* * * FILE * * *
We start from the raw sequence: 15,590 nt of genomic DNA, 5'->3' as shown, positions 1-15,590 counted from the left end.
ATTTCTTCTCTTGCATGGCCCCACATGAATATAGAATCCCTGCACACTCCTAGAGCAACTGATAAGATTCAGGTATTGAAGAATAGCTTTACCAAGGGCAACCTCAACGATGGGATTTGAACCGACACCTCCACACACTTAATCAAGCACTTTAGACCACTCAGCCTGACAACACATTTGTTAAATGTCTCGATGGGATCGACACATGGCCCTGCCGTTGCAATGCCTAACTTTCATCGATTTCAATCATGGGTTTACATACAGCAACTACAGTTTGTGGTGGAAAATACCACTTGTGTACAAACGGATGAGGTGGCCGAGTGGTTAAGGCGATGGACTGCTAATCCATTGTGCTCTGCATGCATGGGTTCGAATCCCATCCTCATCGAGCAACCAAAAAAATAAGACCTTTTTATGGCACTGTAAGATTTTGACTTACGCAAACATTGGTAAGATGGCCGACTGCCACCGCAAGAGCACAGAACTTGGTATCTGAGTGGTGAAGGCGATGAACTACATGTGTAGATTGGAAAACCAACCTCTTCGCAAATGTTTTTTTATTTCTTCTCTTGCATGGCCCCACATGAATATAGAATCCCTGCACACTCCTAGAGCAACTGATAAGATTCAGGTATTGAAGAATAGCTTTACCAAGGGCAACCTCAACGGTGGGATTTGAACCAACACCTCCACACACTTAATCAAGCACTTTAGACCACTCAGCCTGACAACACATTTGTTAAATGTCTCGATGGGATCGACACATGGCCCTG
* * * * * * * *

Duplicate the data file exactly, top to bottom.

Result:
We start from the raw sequence: 15,590 nt of genomic DNA, 5'->3' as shown, positions 1-15,590 counted from the left end.
ATTTCTTCTCTTGCATGGCCCCACATGAATATAGAATCCCTGCACACTCCTAGAGCAACTGATAAGATTCAGGTATTGAAGAATAGCTTTACCAAGGGCAACCTCAACGATGGGATTTGAACCGACACCTCCACACACTTAATCAAGCACTTTAGACCACTCAGCCTGACAACACATTTGTTAAATGTCTCGATGGGATCGACACATGGCCCTGCCGTTGCAATGCCTAACTTTCATCGATTTCAATCATGGGTTTACATACAGCAACTACAGTTTGTGGTGGAAAATACCACTTGTGTACAAACGGATGAGGTGGCCGAGTGGTTAAGGCGATGGACTGCTAATCCATTGTGCTCTGCATGCATGGGTTCGAATCCCATCCTCATCGAGCAACCAAAAAAATAAGACCTTTTTATGGCACTGTAAGATTTTGACTTACGCAAACATTGGTAAGATGGCCGACTGCCACCGCAAGAGCACAGAACTTGGTATCTGAGTGGTGAAGGCGATGAACTACATGTGTAGATTGGAAAACCAACCTCTTCGCAAATGTTTTTTTATTTCTTCTCTTGCATGGCCCCACATGAATATAGAATCCCTGCACACTCCTAGAGCAACTGATAAGATTCAGGTATTGAAGAATAGCTTTACCAAGGGCAACCTCAACGGTGGGATTTGAACCAACACCTCCACACACTTAATCAAGCACTTTAGACCACTCAGCCTGACAACACATTTGTTAAATGTCTCGATGGGATCGACACATGGCCCTG